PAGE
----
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When the Amroha municipality here advertised for 114 posts of sweepers, it hardly imagined that 19,000 applications, mostly from BA, BSc, MA, BTechs and MBAs would come in.
While officials of Amroha municipality are expecting still more applications, the state government has ordered the selection process to be put on hold as organisations representing sweepers have protested, demanding the posts be reserved only for the Valmiki community.
Municipal officials have been overwhelmed by the number of highly-qualified applicants so far.
“The process of uploading application forms for all 114 posts is still going on and we have uploaded 5,000 of the 19,000 received. Most are graduates, postgraduates, BTechs and even MBAs,” said Faiz Alam, Amroha Nagar Palika office superintendent.
The posts do not require educational qualifications because the work involves manual labour like cleaning streets with brooms, maintaining drainage and municipal sewer lines. Candidates will be informed about the interview stage. The salary for each post is Rs 17,000 per month.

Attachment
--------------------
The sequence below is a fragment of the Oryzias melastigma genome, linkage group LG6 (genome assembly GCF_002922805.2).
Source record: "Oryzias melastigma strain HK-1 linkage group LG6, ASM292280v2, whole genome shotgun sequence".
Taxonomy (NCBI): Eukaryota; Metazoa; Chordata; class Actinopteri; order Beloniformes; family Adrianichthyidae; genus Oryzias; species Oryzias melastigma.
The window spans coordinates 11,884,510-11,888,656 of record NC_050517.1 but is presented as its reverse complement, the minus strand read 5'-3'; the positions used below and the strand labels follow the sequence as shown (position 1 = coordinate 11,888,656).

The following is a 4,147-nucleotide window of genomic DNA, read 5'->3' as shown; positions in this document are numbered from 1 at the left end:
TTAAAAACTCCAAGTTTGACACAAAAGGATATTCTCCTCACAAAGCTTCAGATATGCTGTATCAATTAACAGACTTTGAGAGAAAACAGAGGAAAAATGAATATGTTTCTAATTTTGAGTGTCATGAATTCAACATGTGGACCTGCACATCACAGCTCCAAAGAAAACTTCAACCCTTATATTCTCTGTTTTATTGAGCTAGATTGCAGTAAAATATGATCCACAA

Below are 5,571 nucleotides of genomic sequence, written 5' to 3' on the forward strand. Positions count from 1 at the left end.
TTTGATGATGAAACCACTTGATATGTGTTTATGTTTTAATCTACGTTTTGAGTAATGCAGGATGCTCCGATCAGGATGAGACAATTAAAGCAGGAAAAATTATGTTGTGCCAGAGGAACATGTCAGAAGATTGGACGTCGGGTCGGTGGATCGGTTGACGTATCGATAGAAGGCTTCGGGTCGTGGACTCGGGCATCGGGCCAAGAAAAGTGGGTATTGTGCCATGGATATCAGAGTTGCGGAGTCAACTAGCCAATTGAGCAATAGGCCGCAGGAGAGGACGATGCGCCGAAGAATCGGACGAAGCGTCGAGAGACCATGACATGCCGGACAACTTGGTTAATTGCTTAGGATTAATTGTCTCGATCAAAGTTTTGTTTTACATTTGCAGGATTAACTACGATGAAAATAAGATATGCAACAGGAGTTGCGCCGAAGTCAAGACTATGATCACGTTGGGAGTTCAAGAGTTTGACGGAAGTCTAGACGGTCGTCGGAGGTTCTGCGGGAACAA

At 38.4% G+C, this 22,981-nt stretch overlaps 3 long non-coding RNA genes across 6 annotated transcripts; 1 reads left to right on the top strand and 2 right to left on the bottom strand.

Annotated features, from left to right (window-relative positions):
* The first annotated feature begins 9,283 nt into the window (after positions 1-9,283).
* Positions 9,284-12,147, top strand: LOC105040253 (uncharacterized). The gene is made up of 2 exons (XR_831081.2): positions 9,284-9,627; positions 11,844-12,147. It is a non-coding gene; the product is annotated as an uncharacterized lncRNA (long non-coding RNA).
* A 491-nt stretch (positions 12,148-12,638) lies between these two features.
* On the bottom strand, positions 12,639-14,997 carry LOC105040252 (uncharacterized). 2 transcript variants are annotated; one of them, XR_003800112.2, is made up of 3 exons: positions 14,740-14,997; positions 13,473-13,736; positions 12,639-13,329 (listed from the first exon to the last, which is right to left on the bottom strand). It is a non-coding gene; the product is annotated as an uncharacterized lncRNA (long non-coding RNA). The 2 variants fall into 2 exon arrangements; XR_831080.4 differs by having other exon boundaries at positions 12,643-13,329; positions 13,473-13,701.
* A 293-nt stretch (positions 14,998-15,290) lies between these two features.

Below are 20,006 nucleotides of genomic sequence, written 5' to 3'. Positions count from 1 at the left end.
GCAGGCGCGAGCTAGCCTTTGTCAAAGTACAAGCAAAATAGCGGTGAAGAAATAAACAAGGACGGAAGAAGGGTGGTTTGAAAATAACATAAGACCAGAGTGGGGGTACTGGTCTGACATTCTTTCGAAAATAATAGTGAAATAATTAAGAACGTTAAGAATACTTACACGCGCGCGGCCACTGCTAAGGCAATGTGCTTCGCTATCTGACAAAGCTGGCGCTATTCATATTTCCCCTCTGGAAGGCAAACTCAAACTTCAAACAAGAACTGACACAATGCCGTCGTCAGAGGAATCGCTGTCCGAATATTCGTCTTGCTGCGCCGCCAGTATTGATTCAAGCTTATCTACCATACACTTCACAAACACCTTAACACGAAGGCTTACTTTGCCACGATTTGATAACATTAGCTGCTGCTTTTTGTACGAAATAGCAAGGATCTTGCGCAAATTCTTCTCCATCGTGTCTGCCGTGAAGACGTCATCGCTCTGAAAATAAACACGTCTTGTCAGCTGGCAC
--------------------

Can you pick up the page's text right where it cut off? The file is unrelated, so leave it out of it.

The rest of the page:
Meanwhile, the state government has put the entire process on hold for the time being. “Our office has received a letter from the chief secretary of the state urban development department, Shri Prakash, to put the process on hold on the orders of the chief minister,” said Afsar Parvez, chairman of the civic body.
“The valmiki community has protested against the recruitment process because a large number of graduates and postgraduates from other castes have applied for the post of sweepers. A delegation from the community met with the chief minister and demanded the jobs should be reserved for members of their community alone,” Parvez stated.
Meanwhile, thousands of unemployed but highly qualified youths are still waiting for interview calls. “I have been jobless since I finished college in 2014. So when I heard about openings as sweepers, I thought this would be a good opportunity for me to earn a living and help my family,” said Nakul Singh of Dhera village, son of an agricultural labourer and BSc with honours in mathematics.
“The job might be that of a sweeper, but I need to earn money to support my family after the death of my father,” said BCom second year student Prabhat Kumar of Nauganwa village.
“Irrespective of the kind of job, we need to have some kind of secure future and a government job is better than working for private firms. Even sweepers in our village have a good standard of living and send their children to English-medium schools,” said another applicant, Shamshad Ahmed Saifi of Makhdoompur village, a BCom final year student.